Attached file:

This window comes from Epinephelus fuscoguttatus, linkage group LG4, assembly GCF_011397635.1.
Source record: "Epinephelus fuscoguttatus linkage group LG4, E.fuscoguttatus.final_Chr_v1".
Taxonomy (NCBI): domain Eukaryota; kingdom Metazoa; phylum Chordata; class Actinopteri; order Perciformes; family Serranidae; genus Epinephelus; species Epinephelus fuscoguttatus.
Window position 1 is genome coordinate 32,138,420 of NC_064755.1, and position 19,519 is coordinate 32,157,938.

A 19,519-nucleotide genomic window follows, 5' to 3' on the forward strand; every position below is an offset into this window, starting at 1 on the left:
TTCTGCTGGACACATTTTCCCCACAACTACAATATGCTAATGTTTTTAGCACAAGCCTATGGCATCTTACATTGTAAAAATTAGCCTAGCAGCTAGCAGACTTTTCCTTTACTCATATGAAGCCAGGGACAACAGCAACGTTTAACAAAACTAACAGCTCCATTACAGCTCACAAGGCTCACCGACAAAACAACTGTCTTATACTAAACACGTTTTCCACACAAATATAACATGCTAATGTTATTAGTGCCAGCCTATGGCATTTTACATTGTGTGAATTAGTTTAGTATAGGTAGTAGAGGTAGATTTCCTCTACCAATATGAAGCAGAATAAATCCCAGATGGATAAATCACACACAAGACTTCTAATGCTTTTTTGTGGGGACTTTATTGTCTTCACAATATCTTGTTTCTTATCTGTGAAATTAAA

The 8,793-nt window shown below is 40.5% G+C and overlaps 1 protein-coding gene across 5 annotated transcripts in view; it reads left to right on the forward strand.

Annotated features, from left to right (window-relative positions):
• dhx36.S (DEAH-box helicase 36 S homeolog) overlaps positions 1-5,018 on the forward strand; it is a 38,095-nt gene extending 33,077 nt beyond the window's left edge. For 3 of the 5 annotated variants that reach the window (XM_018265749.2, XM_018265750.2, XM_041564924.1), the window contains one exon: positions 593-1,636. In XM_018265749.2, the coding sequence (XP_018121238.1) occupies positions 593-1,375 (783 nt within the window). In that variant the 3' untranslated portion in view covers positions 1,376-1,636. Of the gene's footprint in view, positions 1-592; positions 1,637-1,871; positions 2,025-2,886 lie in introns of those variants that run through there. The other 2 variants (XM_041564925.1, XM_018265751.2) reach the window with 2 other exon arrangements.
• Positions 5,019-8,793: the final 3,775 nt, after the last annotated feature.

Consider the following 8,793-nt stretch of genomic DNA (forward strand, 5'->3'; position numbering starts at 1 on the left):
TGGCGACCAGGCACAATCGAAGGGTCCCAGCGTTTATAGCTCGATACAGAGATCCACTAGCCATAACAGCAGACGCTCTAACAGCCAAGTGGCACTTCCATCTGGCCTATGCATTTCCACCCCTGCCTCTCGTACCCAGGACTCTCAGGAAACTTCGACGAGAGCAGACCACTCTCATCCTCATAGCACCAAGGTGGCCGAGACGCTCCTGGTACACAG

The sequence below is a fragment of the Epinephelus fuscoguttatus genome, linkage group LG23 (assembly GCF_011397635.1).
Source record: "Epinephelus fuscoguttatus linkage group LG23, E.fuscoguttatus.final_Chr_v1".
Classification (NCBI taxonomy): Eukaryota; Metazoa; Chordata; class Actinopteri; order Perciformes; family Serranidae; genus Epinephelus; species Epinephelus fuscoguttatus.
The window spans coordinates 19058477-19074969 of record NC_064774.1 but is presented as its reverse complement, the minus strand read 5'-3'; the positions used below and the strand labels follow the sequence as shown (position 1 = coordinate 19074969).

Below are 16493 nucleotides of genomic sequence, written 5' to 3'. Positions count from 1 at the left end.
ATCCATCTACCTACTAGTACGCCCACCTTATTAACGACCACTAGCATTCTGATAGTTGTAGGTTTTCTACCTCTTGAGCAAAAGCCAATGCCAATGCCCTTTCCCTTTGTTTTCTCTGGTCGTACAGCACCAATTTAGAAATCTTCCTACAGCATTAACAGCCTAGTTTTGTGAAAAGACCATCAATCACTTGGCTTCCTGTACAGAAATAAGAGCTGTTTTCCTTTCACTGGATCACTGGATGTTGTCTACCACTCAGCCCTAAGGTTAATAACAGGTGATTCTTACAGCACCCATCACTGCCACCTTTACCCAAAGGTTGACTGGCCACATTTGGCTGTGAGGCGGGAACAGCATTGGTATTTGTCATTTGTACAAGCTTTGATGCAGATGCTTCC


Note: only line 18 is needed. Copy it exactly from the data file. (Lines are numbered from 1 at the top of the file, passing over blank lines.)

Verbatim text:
ATCCATCTACCTACTAGTACGCCCACCTTATTAACGACCACTAGCATTCTGATAGTTGTAGGTTTTCTACCTCTTGAGCAAAAGCCAATGCCAATGCCCTTTCCCTTTGTTTTCTCTGGTCGTACAGCACCAATTTAGAAATCTTCCTACAGCATTAACAGCCTAGTTTTGTGAAAAGACCATCAATCACTTGGCTTCCTGTACAGAAATAAGAGCTGTTTTCCTTTCACTGGATCACTGGATGTTGTCTACCACTCAGCCCTAAGGTTAATAACAGGTGATTCTTACAGCACCCATCACTGCCACCTTTACCCAAAGGTTGACTGGCCACATTTGGCTGTGAGGCGGGAACAGCATTGGTATTTGTCATTTGTACAAGCTTTGATGCAGATGCTTCC